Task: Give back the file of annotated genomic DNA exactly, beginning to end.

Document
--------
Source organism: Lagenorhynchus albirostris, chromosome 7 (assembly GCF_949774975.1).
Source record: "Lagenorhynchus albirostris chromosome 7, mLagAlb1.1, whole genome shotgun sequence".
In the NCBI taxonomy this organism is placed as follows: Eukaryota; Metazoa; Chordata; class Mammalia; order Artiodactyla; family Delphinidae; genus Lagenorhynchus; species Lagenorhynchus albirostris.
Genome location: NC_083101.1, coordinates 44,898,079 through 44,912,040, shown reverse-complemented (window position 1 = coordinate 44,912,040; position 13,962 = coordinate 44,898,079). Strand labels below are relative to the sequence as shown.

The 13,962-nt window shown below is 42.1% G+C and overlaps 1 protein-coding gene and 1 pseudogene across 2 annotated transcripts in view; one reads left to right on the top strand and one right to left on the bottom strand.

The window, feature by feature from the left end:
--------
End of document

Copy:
Source organism: Lagenorhynchus albirostris, chromosome 7 (assembly GCF_949774975.1).
Source record: "Lagenorhynchus albirostris chromosome 7, mLagAlb1.1, whole genome shotgun sequence".
In the NCBI taxonomy this organism is placed as follows: Eukaryota; Metazoa; Chordata; class Mammalia; order Artiodactyla; family Delphinidae; genus Lagenorhynchus; species Lagenorhynchus albirostris.
Genome location: NC_083101.1, coordinates 44,898,079 through 44,912,040, shown reverse-complemented (window position 1 = coordinate 44,912,040; position 13,962 = coordinate 44,898,079). Strand labels below are relative to the sequence as shown.

The 13,962-nt window shown below is 42.1% G+C and overlaps 1 protein-coding gene and 1 pseudogene across 2 annotated transcripts in view; one reads left to right on the top strand and one right to left on the bottom strand.

The window, feature by feature from the left end: